Article: Subliminal Nude Pictures Focus Attention

From: Neil H. (
Date: Tue Oct 24 2006 - 12:43:01 MDT

Another neat article, describing how presenting binocularly-masked
subliminal nude images improved performance on a visual discrimination
task. The nude images only improved performance if they fit the
subject's sexual orientation. This makes me wonder if having a
background software process which periodically flashed nude images
fight-club-style would help or hinder productivity... ;)

(If anybody can locate the original PNAS article for this, could you
post a link here?)

"Cognitive neuroscientist Sheng He of the University of Minnesota and
his colleagues gathered groups of heterosexual men, heterosexual
women, homosexual men and bisexual women numbering 10 each. Each
viewed special images pointed directly at each individual eye. The
researchers could cancel out vision of one eye's image by presenting a
specific high contrast image to the other eye. Such an image, called a
Gabor patch, consists of a series of contrasting lines that form an
abstract--and visually arresting--shape. "Normally, the two eyes look
at the same image. They don't have any conflict," he explains. "We
create a situation where the two eyes are presented with two images,
and then they will have binocular competition. One image is high
contrast [and dynamic], the other is static. You basically just see
the dynamic image."

Into the canceled out image slot, the researchers slipped an erotic
image; for example, a naked woman displayed for a heterosexual man. To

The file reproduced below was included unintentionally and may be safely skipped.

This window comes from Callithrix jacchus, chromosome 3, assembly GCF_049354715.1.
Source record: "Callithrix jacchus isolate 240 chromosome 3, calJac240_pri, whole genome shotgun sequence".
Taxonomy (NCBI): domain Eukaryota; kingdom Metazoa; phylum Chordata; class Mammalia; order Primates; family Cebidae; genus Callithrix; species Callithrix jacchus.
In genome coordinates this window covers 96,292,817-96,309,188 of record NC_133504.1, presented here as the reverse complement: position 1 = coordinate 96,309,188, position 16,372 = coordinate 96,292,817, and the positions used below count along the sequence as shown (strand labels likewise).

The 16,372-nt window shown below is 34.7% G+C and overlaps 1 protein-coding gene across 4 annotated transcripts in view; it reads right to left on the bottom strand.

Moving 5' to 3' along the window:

ensure that subjects did not consciously detect the invisible image,
they were asked to press a specific key if they noticed any difference
between the left and right images. Over the course of 32 trials, men
were significantly better at detecting the orientation of Gabor
patches when they appeared in the slot formerly occupied by an
invisible image of a nude woman.

The heterosexual men, however, had a more difficult time detecting the
same orientation when it was located where an invisible picture of a
nude man had been; this was not the case for heterosexual women when
viewing their own sex naked. And the homosexual men's response was
similar to that of the heterosexual women, as were the bisexual
women's and heterosexual men's. This focus benefit did not carry over,
however, when the participants were allowed to consciously see the
naked photos, the researchers report in the paper published online in
Proceedings of the National Academy of Sciences USA. It may have been
that the erotic images were on display too long, they speculate;
previous studies have shown that it is difficult to maintain attention
in one spot. Or it could be that social or cultural norms take over.
"Maybe you don't want to look at the nude pictures," he suggests.
Regardless, it appears that our minds are exquisitely tuned to detect
sexual opportunity--especially when it is invisible. "

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